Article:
When my little brother and I were young, we used to get otoshidama money around New Year's from relatives or close friends of the family. Since I am four years older than my brother, there was a significant difference between how much he received and how much I received. I got more, and I remember, with some pleasure, how unfair my brother thought this system was.
I was comparatively rich and I had done nothing really to deserve it. I took it for granted that I would receive this otoshidama each year, and so I would spend it as soon as I got it, on stationery or junk food or something like that. I would spend too much too quickly, and in a few weeks I would usually have no money left.
Easy come, easy go.
Now imagine me in Las Vegas or Atlantic City. Effortlessly I win round after round. Cash flows into my pockets. The other gamblers look on in envy. (Remember, this is purely hypothetical.) A few hours later, the money has all gone, lost as quickly as it was won. How? The usual scenario would have someone putting all his money on one bet and losing everything (easy come, easy go), but in my case, I'd probably blow it allpigging out at the dessert buffet.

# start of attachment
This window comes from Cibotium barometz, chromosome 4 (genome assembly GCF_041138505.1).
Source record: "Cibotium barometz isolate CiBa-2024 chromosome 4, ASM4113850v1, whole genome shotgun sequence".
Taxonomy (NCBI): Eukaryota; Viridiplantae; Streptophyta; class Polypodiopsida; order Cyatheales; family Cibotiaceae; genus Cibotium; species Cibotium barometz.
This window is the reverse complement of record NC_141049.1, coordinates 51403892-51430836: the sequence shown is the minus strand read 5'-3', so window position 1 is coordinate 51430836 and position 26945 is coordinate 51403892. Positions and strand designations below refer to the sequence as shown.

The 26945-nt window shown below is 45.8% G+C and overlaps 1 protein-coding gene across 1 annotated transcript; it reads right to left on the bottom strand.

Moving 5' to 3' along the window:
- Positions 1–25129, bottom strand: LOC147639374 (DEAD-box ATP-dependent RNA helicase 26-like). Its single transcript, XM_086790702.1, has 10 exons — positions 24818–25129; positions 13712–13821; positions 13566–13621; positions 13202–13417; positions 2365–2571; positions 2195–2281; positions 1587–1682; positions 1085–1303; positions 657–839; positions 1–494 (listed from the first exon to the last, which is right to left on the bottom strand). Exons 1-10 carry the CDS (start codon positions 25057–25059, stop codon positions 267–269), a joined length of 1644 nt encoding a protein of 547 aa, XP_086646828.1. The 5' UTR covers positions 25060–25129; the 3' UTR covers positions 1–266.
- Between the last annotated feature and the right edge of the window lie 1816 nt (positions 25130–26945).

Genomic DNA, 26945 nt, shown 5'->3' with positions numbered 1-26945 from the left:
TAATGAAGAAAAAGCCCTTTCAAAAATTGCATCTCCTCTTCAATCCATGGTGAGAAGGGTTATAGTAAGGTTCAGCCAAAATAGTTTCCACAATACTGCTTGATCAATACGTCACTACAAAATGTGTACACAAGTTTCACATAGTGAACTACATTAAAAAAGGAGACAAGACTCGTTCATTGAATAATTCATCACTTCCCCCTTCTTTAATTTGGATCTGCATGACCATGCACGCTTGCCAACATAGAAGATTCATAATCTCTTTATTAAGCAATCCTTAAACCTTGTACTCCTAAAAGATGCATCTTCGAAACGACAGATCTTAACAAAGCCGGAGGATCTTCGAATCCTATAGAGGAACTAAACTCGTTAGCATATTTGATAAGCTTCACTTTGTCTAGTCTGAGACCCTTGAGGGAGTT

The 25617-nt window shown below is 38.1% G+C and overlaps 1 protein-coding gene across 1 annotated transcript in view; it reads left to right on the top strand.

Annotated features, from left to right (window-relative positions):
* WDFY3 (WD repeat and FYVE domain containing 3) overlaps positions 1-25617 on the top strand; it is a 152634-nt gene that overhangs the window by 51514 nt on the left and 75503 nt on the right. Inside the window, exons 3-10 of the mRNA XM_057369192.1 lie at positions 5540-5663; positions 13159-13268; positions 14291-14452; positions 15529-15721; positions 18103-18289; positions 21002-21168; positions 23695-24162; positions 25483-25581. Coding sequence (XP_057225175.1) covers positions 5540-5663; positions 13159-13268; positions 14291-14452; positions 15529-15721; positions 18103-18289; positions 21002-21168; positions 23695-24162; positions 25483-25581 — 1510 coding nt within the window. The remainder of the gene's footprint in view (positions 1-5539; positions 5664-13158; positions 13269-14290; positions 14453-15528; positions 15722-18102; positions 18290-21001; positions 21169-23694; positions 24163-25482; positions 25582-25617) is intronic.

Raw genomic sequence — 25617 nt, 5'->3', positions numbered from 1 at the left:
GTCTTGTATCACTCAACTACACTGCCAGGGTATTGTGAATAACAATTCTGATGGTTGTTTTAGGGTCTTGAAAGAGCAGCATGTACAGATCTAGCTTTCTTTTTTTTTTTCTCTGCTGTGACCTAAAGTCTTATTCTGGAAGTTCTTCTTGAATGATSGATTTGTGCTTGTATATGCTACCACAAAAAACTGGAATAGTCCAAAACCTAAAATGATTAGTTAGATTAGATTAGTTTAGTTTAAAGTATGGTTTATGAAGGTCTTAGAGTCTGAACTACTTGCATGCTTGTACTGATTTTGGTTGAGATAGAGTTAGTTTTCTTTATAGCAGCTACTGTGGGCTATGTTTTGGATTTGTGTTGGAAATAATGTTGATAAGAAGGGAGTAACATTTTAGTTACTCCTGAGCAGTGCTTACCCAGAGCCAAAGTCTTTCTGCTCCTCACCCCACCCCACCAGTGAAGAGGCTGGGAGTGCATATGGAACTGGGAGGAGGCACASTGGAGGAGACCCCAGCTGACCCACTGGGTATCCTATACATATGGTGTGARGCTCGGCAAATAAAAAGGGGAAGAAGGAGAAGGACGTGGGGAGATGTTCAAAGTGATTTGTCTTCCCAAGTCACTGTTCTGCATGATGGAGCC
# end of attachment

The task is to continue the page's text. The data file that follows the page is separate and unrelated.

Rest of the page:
I grew up among horses and riders. I've seen people betting on races. I've seen people win money, I've seen people lose money. And I've also seen people winning and then having to spend all their money on buying the others at the riding club a round of beers and ending up with even less money than they started off with. Once again, easy come, easy go.
Curiously, some of these games of chance actually do require a certain amount of hard work to win — for example, finding out about horses and honing your skills at calculating probability and that sort of thing. And yet when you win money because of your ability and then lose it, people will probably still use "easy come, easy go." All money won from gambling is thought to be easy money.